Investigation of the international comparability of population-based routine hospital data set derived comorbidity scores for patients with lung cancer

Margreet Luchtenborg, Eva J.A. Morris*, Daniela Tataru, Victoria Coupland, Andrew Smith, Roger L. Milne, Luc Te Marvelde, Deborah Baker, Jane Young, Donna Turner, DIane Nishri, Craig Earle, Lorraine Shack, Anna Gavin, Deirdre Fitzpatrick, Conan Donnelly, Yulan Lin, Bjørn Møller, David H. Brewster, Andrew DeasDyfed W. Huws, Ceri White, Janet Warlow, Jem Rashbass, Mick Peake

*Corresponding author for this work

Research output: Contribution to journalArticlepeer-review

7 Citations (Scopus)


Introduction The International Cancer Benchmarking Partnership (ICBP) identified significant international differences in lung cancer survival. Differing levels of comorbid disease across ICBP countries has been suggested as a potential explanation of this variation but, to date, no studies have quantified its impact. This study investigated whether comparable, robust comorbidity scores can be derived from the different routine population-based cancer data sets available in the ICBP jurisdictions and, if so, use them to quantify international variation in comorbidity and determine its influence on outcome. Methods Linked population-based lung cancer registry and hospital discharge data sets were acquired from nine ICBP jurisdictions in Australia, Canada, Norway and the UK providing a study population of 233 981 individuals. For each person in this cohort Charlson, Elixhauser and inpatient bed day Comorbidity Scores were derived relating to the 4-36 months prior to their lung cancer diagnosis. The scores were then compared to assess their validity and feasibility of use in international survival comparisons. Results It was feasible to generate the three comorbidity scores for each jurisdiction, which were found to have good content, face and concurrent validity. Predictive validity was limited and there was evidence that the reliability was questionable. Conclusion The results presented here indicate that interjurisdictional comparability of recorded comorbidity was limited due to probable differences in coding and hospital admission practices in each area. Before the contribution of comorbidity on international differences in cancer survival can be investigated an internationally harmonised comorbidity index is required.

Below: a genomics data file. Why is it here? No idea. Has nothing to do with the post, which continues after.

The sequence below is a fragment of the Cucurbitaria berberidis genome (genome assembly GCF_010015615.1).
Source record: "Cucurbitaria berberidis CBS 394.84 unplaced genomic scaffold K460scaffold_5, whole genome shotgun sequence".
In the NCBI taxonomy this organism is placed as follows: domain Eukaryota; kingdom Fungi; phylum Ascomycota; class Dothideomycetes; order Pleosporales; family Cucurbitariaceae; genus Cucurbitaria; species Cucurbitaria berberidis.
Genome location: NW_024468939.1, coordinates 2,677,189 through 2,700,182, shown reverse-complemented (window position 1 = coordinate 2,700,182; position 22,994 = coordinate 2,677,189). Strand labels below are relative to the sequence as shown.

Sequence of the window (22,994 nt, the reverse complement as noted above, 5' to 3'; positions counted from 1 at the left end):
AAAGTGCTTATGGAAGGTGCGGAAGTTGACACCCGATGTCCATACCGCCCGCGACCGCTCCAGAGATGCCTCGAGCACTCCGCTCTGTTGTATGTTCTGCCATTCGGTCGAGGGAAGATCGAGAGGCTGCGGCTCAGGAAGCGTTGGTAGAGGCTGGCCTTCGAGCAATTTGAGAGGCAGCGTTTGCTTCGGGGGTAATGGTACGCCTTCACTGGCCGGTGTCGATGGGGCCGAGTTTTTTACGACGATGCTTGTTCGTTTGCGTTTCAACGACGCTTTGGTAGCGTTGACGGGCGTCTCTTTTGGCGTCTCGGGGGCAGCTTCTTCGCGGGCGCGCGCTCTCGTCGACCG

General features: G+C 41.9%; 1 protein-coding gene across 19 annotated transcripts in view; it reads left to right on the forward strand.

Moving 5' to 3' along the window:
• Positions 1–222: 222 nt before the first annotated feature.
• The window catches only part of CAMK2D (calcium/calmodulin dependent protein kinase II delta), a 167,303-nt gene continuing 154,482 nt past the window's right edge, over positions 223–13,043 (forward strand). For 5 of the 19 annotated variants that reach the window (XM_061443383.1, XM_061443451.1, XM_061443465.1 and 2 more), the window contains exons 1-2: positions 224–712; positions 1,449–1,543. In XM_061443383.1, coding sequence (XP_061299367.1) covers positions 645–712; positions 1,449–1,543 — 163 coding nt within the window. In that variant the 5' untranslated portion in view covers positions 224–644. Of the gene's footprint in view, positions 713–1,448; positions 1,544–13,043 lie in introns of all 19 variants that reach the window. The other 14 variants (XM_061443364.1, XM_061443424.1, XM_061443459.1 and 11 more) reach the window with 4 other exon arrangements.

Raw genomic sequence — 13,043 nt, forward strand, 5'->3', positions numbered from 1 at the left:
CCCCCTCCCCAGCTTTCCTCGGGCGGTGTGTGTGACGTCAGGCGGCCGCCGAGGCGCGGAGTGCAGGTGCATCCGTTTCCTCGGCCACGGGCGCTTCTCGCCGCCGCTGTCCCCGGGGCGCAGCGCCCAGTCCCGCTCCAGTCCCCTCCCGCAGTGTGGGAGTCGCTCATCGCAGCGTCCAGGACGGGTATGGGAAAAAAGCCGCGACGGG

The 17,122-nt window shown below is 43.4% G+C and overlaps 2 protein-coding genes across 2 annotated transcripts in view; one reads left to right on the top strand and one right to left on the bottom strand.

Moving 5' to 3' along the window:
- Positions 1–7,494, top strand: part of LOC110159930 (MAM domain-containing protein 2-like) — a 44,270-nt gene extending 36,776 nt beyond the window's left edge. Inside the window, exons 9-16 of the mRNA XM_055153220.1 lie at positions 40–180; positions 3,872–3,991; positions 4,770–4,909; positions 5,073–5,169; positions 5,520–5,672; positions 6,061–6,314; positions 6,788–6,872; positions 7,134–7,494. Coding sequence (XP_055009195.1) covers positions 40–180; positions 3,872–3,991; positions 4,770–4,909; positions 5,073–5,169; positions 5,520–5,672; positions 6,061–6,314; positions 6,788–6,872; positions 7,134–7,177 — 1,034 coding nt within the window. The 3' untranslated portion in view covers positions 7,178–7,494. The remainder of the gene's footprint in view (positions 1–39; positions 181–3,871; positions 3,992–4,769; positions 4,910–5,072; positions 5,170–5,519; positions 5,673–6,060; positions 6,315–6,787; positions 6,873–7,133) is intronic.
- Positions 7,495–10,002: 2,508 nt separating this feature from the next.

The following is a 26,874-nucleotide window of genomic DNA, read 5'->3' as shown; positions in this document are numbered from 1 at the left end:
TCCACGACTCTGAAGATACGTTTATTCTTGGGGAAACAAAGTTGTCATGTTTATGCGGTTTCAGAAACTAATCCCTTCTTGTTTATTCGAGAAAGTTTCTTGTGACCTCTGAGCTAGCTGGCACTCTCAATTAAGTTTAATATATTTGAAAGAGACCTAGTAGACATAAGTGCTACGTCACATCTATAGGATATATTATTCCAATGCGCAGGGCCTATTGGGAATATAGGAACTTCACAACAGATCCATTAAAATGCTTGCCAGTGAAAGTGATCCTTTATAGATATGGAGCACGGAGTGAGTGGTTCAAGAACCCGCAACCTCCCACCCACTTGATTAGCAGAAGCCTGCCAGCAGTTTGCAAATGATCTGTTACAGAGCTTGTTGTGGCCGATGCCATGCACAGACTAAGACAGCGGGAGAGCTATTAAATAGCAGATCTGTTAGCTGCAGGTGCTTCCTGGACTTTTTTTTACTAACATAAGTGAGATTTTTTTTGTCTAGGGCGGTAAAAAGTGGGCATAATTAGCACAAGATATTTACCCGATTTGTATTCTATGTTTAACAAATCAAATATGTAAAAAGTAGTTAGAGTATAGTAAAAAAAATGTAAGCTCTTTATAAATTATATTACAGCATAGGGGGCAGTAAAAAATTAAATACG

Original languageEnglish
Pages (from-to)339-349
Number of pages11
Issue number4
Publication statusPublished - Apr 2018

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Publisher Copyright:
© Article author(s) 2018.


  • Clinical epidemiology
  • Lung cancer


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